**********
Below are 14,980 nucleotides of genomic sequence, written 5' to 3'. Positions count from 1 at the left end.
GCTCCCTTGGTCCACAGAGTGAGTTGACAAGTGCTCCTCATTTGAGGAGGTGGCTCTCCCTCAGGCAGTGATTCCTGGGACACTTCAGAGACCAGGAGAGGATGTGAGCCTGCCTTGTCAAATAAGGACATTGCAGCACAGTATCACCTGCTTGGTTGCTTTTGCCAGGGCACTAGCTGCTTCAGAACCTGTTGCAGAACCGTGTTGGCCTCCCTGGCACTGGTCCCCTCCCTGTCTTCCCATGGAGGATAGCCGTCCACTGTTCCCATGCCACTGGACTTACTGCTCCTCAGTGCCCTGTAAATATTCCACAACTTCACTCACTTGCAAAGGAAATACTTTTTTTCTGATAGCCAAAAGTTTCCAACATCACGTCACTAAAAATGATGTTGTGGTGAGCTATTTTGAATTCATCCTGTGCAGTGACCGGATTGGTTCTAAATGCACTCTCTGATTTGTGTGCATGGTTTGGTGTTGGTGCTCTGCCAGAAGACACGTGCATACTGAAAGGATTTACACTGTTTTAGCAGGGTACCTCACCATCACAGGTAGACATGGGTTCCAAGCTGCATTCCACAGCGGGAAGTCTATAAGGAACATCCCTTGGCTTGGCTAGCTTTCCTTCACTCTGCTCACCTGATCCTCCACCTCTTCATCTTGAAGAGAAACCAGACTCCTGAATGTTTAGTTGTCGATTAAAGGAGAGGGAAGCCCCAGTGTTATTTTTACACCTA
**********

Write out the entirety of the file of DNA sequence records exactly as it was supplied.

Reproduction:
Below are 14,980 nucleotides of genomic sequence, written 5' to 3'. Positions count from 1 at the left end.
GCTCCCTTGGTCCACAGAGTGAGTTGACAAGTGCTCCTCATTTGAGGAGGTGGCTCTCCCTCAGGCAGTGATTCCTGGGACACTTCAGAGACCAGGAGAGGATGTGAGCCTGCCTTGTCAAATAAGGACATTGCAGCACAGTATCACCTGCTTGGTTGCTTTTGCCAGGGCACTAGCTGCTTCAGAACCTGTTGCAGAACCGTGTTGGCCTCCCTGGCACTGGTCCCCTCCCTGTCTTCCCATGGAGGATAGCCGTCCACTGTTCCCATGCCACTGGACTTACTGCTCCTCAGTGCCCTGTAAATATTCCACAACTTCACTCACTTGCAAAGGAAATACTTTTTTTCTGATAGCCAAAAGTTTCCAACATCACGTCACTAAAAATGATGTTGTGGTGAGCTATTTTGAATTCATCCTGTGCAGTGACCGGATTGGTTCTAAATGCACTCTCTGATTTGTGTGCATGGTTTGGTGTTGGTGCTCTGCCAGAAGACACGTGCATACTGAAAGGATTTACACTGTTTTAGCAGGGTACCTCACCATCACAGGTAGACATGGGTTCCAAGCTGCATTCCACAGCGGGAAGTCTATAAGGAACATCCCTTGGCTTGGCTAGCTTTCCTTCACTCTGCTCACCTGATCCTCCACCTCTTCATCTTGAAGAGAAACCAGACTCCTGAATGTTTAGTTGTCGATTAAAGGAGAGGGAAGCCCCAGTGTTATTTTTACACCTA